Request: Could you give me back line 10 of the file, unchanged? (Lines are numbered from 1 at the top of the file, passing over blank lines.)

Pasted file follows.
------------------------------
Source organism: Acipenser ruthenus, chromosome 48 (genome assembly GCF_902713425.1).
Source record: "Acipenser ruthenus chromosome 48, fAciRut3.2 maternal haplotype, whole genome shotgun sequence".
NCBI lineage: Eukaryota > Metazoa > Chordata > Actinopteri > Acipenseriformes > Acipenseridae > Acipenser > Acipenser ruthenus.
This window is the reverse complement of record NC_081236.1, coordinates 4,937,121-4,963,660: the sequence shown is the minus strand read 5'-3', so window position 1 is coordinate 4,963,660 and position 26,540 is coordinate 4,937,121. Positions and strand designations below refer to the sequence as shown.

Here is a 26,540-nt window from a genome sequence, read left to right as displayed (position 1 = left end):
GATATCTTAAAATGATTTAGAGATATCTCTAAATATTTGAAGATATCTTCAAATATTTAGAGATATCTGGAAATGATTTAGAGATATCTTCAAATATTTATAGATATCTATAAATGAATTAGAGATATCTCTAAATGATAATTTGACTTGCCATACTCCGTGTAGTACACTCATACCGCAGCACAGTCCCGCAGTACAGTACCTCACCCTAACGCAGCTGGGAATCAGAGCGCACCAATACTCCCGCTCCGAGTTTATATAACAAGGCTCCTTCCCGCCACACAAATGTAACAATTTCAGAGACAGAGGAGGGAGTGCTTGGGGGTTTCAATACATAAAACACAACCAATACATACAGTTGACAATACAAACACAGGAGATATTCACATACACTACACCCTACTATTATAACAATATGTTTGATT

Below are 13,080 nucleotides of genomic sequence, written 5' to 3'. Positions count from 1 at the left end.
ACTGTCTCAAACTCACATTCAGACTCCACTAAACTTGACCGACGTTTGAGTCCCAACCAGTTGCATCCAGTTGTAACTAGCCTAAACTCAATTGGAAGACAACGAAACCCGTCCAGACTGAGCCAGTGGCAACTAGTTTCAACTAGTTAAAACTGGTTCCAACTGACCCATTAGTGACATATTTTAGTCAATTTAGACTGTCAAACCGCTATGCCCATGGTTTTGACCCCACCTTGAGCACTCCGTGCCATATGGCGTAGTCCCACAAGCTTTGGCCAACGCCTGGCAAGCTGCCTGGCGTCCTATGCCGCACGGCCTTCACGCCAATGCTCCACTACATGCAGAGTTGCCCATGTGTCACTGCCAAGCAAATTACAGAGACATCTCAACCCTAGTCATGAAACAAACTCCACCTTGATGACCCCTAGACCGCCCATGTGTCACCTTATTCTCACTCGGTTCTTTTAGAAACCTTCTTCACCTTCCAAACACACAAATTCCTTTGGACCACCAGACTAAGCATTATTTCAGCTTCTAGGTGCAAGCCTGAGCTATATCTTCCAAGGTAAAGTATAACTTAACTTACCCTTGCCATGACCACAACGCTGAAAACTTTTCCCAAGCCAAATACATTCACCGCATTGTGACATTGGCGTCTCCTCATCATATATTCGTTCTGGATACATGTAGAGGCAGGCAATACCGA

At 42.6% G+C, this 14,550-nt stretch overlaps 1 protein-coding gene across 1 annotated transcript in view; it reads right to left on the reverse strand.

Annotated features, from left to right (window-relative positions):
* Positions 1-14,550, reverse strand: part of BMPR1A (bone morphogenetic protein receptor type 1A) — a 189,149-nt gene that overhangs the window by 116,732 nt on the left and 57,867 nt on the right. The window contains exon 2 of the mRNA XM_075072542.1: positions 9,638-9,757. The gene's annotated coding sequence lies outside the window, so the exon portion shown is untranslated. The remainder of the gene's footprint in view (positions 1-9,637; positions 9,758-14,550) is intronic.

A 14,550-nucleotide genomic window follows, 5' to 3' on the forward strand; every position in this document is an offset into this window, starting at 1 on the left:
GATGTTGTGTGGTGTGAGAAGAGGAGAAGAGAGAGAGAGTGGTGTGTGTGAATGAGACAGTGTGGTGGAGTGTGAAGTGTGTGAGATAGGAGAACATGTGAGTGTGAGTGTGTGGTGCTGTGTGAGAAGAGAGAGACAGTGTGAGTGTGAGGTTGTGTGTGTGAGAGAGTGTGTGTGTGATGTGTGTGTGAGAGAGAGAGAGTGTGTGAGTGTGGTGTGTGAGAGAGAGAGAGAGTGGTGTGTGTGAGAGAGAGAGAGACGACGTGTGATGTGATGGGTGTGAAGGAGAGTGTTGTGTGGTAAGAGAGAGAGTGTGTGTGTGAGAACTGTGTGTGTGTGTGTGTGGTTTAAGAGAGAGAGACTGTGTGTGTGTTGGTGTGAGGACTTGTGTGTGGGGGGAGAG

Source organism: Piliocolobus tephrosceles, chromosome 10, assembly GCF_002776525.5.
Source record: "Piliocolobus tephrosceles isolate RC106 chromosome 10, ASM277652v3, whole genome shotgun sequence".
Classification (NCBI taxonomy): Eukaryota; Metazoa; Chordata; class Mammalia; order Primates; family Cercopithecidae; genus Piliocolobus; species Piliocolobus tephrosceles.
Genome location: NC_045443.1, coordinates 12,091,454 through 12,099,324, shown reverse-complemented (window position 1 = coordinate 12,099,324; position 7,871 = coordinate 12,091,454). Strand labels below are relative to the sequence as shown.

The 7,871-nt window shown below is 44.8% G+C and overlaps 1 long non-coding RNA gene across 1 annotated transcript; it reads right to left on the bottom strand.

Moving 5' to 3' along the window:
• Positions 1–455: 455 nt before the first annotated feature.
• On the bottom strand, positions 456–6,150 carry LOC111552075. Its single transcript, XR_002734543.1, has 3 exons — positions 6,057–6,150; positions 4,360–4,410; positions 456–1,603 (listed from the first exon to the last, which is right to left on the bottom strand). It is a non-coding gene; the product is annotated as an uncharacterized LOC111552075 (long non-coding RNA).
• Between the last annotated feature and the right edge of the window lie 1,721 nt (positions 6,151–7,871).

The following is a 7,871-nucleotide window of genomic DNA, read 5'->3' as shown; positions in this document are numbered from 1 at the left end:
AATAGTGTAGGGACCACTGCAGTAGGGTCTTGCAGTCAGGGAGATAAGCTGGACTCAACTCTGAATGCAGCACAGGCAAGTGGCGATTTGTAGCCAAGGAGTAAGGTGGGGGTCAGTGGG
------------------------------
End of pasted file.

Annotated features, from left to right (window-relative positions):